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Mr. Voice improv audio software

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				Mr. Voice
				by H. Wade Minter

I.    About This Software
II.   Required Components
III.  Installing
IV.   Configuration
  A. Configuring
    1. The .mrvoicerc file
  B. Configuring the PHP frontend
V.    Populating the database
  A. The Easy Way
    1. Adding Categories
    2. Deleting Categories
    3. Adding Songs
    4. Deleting Songs
    5. Editing Songs
  B. The Hard Way (or:  Database internals)
VI.   Running the program
  A. Hotkeys
VII.  Contributing
VIII. Bug Reports


     This program was written with a very specific purpose in mind - to be 
     the GUI frontend for an MP3 database I designed for the Great American
     Comedy Company in Raleigh, NC.  As such, it may not be much use for 
     anyone else, but I figured I'd put it out there in case anyone wanted it.

     * Unix-like operating system (Linux/*BSD/etc.).  A Windows port should
       also be available with release 1.0.
     * Perl 5 
       REQUIRED PERL MODULES (tested versions in parentheses) 
       Get them from
       + DBI (DBI-1.14)
       + DBD driver for your database (Msql-Mysql-modules-1.2215)
       + Data-Dumper (Data-Dumper-2.101)
       + TK (Tk800.022)
       + MPEG-MP3Info (MPEG-MP3Info-0.71)
       + Tk::FileDialog (Tk-FileDialog-1.3)
     * Relational database, with available perl DBI module (Tested with MySQL)
       If you use something other than MySQL, you'll need to do some
     * TK version 8
     * xmms, or other MP3 player that plays songs from the command line.
     * class.id3.php ( if you're using the PHP

     1) Compile and/or install any required software from above (perl 
        modules, etc.)
     2) Set up a database for the program to use.  It needs two tables in a
        database, so you can either use an existing database or create one
        expressly for mrvoice.
     3) Run the following MySQL command from the mrvoice-x.x directory, where 
        DATABASE_USER is the name of a user with administrative access over 
        the database named 
        mysql -u DATABASE_USER -p DATABASE < dbinit.sql

        For other databases (Postgres, etc.), adjust to taste.  This creates 
        two tables in DATABASE_NAME: mrvoice and categories.
     4) If you will be using the PHP frontend, install class.id3.php3 
        (available from the URL above) into your PHP include path.
     5) If you will be using the PHP frontend, copy the mrvoice.php files 
        into your web tree.  

        The following configuration settings can/should be adjusted in the file itself:

        First, make sure that the first line of the file points to your 
        perl binary.  It is set up by default to look for /usr/bin/perl.  

        The following variables need to be altered to reflect your setup:
        $db_name - This should be set to the name of the database containing 
                   the mrvoice and categories tables.  If the database is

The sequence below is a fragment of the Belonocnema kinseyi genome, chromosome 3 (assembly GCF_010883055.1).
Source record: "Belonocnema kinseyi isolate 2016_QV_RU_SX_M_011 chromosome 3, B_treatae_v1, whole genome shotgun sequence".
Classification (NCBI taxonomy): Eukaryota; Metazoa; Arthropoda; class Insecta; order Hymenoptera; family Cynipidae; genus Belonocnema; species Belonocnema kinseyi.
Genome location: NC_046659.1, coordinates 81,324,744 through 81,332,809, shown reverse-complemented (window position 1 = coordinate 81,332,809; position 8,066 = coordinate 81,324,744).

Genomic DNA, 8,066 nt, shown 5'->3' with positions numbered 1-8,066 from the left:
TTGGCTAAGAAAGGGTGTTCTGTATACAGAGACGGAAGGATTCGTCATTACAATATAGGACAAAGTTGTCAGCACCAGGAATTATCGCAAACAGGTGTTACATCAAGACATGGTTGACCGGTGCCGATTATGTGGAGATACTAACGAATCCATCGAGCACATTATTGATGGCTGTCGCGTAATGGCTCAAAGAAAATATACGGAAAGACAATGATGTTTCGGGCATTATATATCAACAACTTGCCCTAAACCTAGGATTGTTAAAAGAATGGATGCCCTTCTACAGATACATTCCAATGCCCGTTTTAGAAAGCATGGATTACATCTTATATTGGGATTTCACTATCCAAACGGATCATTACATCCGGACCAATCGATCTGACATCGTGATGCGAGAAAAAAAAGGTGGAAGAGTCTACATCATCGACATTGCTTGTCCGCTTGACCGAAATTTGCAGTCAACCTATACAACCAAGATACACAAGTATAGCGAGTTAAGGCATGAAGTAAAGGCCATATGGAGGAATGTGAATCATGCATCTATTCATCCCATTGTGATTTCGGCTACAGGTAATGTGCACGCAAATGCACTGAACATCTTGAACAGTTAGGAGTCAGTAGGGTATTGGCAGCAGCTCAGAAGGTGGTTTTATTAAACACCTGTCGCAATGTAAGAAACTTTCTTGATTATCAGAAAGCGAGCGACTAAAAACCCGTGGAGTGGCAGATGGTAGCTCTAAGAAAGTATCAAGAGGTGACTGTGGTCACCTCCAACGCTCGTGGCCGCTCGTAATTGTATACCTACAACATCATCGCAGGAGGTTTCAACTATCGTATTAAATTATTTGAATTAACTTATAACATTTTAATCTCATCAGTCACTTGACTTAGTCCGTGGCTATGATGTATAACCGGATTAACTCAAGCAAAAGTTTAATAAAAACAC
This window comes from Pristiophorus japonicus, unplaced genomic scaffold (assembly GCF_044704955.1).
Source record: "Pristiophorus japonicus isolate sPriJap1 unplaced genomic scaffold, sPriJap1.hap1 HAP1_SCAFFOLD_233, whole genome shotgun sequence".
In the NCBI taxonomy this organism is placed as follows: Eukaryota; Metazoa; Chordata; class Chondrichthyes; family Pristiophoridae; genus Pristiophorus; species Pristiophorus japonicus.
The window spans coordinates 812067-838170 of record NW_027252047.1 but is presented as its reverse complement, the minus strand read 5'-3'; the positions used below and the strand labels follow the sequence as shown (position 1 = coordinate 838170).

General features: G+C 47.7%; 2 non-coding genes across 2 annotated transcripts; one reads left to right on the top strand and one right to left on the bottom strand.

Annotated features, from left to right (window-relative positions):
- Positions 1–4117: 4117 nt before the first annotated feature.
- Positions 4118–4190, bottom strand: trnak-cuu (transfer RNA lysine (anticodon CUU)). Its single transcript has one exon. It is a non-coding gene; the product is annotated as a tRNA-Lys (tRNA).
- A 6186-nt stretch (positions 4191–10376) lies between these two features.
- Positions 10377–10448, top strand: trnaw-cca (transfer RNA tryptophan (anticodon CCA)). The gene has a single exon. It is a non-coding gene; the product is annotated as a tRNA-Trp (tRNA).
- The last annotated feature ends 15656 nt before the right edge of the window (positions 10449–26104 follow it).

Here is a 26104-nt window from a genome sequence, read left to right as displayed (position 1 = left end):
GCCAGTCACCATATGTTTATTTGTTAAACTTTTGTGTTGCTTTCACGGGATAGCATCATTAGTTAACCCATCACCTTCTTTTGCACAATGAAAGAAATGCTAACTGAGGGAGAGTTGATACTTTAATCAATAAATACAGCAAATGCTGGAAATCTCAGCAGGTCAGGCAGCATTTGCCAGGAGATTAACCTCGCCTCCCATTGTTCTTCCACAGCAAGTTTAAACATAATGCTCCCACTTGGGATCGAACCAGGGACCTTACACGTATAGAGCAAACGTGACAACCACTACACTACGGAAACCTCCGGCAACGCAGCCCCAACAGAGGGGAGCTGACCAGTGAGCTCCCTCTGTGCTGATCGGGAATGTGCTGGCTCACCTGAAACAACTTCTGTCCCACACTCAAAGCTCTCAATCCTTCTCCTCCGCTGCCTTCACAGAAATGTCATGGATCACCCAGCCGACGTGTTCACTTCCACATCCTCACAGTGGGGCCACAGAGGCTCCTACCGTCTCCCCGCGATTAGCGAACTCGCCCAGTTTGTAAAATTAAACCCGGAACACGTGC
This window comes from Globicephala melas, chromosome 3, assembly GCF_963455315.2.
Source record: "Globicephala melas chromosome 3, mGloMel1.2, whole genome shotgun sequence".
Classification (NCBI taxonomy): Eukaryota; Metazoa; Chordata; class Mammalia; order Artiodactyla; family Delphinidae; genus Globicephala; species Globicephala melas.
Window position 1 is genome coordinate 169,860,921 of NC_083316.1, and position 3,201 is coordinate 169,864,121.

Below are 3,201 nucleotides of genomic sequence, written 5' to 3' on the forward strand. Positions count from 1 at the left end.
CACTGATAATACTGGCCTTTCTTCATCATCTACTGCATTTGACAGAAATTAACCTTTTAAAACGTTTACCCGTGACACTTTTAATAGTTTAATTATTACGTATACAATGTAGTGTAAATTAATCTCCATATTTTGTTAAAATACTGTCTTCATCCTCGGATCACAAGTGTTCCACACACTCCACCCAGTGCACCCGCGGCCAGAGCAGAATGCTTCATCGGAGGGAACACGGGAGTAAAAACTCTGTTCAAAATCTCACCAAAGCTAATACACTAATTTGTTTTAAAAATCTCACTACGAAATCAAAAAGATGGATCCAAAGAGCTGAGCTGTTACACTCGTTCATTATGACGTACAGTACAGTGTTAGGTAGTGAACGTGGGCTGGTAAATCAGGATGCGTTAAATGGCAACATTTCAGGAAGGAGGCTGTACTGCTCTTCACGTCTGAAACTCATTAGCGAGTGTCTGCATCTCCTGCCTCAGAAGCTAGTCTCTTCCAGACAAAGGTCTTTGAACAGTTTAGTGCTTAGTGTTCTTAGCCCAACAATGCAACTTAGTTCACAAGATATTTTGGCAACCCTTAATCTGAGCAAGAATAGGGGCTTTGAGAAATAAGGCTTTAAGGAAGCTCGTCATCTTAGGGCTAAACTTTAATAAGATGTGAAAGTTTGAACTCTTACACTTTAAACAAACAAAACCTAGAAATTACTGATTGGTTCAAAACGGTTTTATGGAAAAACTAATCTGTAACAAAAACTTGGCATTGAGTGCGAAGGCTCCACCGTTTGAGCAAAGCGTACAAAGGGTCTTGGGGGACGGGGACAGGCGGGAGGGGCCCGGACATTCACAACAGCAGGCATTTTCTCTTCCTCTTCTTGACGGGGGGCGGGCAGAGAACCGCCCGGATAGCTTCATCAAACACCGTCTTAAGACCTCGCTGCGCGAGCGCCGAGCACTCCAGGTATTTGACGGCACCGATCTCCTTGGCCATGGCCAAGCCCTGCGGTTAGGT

local to the machine that you are running mrvoice on, you 
                   simply need to supply the database name.  If it is on a 
                   remote server, the variable takes the form of 
        $db_username - Set to a username that has SELECT access on the tables.
        $db_pass - The password for user $db_username
        $mp3player - The path to your MP3 player.  Set to /usr/bin/xmms by 
        $category - The default category to search.  Set to "Any" by default, 
                    a meta-category that means, shockingly enough, any 
                    category.  This string must match a category code as set 
                    up in the categories database, or "Any".
        $filepath - The path information that will be prepended to the filename
                    retrieved from the database.  Used to find the actual MP3 
                    files on the local system.  If a directory, it MUST 
                    contain a trailing "/".  (ie. "/usr/local/mp3/" is valid, 
                    but "/usr/local/mp3" is not).
        $savepath - This will be the default directory that hotkey save files
                    will go into.  The user you're running the program as must
                    have write permission into that directory.

         If the file ".mrvoicerc" exists in your home directory, any variables
         that you define in that file will override the ones in the
         script itself.  The variables take the form:
         so, for example, to define a $savepath of /tmp/ in the .mrvoicerc
         file, you would include the line:

        To configure the PHP frontend, edit the file mrvoice.php.  At the 
        top, you will find variables similar to the ones in  Set 
        them appropriately.  The PHP frontend only provides a search interface 
        to the database - playing music, adding, deleting, and editing must 
        all be done from within the program itself.

        The PHP frontend provides a link to download the MP3.  To use this 
        feature, you must have an alias in your HTTPD config file pointing
        $pathname in your web tree to $pathname on the disk.  So, if your
        MP3 files live in /mp3/ on your disk, then
        must point to /mp3/ on the disk.  You can do this with either an
        Alias declaration in your httpd.conf file, or a symlink.

     Before you can use mrvoice, you must populate two tables in the 
     database.  The first is the categories table, the second is the mrvoice 
     table itself.

        The program has a "Categories" menu item and a "Songs" menu
        item.  Under each you will find ways to add/delete/modify.

           Under "Categories", you can add and delete.  To add, select
           "Categories-->Add Category".  You will have to enter a code and a